Design options exist which would allow further reductions in specific energy consumption compared to the current Best Available Technology (BAT) worldwide. Additional savings in specific energy consumption of about 50 % vs. BAT can be expected, depending on appliance types. These options include improved insulation, more efficient compressors, evaporators, condenser and heat exchanger optimisation and optimised electronic control. However, more research and development is necessary to bring appliances to the market with such technology (BNAT: Best Not (yet) Available Technology). Read more in the pdf file ‚Technical background and design options to raise cold appliance efficiency and to reduce their environmental impact’.

Pages: 23
Type: PDF
Size: 386.5 KB
Upload: 2012-12-04
View Document

Managing demand needs measuring energy efficiency

Cover

Test procedures, measurements and standards for refrigerators and freezers

Consumers can save a lot of energy by choosing energy-efficient refrigerators and freezers whenever they purchase one. They therefore need to be able to compare the annual energy consumption of different models of similar size and function. Test procedures to measure energy consumption and efficiency are therefore crucial for markets and policies to work well. We have collected and compared the test procedures and standard definitions for energy efficiency used in major economies (see pdf file ‚Test procedures, measurements and standards for refrigerators and freezers’).

Pages: 10
Type: PDF
Size: 208.0 KB
Upload: 2012-12-04
View Document

What policy can do and achieve for energy efficiency of refrigerators and freezers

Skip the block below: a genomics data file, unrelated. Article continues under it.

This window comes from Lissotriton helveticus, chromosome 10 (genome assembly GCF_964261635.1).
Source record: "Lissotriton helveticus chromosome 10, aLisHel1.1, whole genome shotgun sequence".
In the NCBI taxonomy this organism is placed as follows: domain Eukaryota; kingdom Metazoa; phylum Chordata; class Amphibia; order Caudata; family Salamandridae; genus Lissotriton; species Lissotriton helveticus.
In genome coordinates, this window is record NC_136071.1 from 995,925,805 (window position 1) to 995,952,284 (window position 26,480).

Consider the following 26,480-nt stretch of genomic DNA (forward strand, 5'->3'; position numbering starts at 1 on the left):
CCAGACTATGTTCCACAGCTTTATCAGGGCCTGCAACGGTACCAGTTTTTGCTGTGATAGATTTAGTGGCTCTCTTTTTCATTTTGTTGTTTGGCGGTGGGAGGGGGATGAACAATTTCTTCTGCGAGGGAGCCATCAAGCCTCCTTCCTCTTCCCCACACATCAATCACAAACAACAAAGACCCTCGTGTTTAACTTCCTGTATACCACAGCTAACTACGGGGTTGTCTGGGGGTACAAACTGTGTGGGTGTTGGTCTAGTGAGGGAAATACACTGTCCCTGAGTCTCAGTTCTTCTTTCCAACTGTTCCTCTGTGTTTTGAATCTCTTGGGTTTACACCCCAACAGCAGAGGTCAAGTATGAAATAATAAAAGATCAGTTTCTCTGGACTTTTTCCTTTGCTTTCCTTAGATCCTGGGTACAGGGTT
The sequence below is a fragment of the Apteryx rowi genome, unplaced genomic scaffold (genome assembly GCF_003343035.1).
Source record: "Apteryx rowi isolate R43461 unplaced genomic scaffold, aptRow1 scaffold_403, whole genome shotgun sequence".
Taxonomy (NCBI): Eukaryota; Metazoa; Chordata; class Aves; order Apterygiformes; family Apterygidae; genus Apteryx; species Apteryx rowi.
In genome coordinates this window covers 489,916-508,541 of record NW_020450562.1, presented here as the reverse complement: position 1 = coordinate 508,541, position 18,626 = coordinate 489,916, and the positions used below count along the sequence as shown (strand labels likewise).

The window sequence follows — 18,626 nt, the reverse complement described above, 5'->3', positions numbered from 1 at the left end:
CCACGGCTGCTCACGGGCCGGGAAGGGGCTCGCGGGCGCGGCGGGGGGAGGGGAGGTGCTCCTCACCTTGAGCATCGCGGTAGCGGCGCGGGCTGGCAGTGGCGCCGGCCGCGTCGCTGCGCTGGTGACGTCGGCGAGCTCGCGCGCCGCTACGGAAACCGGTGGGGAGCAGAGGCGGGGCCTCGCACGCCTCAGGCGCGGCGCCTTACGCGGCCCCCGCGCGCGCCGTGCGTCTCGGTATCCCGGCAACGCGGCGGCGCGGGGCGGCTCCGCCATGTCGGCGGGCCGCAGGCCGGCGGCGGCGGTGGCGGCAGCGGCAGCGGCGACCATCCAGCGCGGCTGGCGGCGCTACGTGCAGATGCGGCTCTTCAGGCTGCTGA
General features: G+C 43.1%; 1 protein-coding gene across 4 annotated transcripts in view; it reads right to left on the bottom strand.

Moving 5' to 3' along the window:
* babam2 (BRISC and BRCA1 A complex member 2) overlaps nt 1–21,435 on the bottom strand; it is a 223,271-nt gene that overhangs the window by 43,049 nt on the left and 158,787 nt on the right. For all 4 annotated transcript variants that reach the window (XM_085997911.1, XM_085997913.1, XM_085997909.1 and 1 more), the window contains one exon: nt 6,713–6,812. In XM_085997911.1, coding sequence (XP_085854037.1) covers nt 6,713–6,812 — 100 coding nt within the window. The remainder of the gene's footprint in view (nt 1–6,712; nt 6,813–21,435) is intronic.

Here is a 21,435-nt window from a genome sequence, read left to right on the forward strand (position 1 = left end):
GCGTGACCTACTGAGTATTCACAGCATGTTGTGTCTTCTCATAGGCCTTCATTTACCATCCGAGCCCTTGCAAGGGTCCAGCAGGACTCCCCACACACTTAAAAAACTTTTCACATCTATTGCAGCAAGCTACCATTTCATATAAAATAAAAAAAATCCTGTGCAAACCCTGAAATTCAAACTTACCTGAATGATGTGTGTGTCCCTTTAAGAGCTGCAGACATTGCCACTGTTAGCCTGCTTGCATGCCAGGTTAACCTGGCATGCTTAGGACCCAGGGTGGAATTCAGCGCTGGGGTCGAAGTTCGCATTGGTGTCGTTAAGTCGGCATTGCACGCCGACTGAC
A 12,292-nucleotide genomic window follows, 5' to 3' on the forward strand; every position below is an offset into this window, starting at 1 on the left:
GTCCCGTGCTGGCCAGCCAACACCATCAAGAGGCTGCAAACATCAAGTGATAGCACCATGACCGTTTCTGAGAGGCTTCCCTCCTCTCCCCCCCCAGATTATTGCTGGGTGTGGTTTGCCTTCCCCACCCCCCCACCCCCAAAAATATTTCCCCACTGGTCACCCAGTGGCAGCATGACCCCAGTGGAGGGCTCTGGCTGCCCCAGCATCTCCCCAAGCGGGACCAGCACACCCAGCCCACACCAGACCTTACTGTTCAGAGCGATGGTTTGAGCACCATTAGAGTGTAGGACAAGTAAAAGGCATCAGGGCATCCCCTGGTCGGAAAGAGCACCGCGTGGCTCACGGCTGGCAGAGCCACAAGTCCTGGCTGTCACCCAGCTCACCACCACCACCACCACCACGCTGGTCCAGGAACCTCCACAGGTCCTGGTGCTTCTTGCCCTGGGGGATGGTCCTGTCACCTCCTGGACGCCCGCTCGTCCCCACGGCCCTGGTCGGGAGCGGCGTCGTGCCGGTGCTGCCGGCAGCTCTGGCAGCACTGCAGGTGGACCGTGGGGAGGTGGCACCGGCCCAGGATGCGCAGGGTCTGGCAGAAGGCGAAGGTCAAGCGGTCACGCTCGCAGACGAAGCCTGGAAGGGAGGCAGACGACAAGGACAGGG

Due to technical progress and energy efficiency policy schemes implemented in most regions, the specific electricity consumption per volume of cold appliances has decreased during recent years. These schemes include mandatory Minimum Energy Performance Standards (MEPS) in many countries. Some countries, including the USA and Australia, have already reduced specific electricity consumption per volume by up to 80%. Surprisingly, the purchase price of cold appliances meeting the MEPS has also decreased in these countries, after correction for inflation.

Much more can be achieved because the MEPS do not yet reflect the best technically and economically feasible performance. Cold appliances with much better efficiency are available (see pdf file ‚What users can save with energy-efficient refrigerators and freezers’). Energy savings of 20 to 60 % are possible, compared to the most popular conventional appliances. Also, the most efficient appliances worldwide are not yet available in all markets. Appropriate policies can close this efficiency gap.

Policy should also support research and development for even more efficient appliances (BNAT). This can be done both by direct financial support and demand-pull strategies, such as technology procurement and super-efficient appliance award competitions.

Read more in the bigEE Policy Guide


Was this page helpful?   66% of our visitors found this helpful.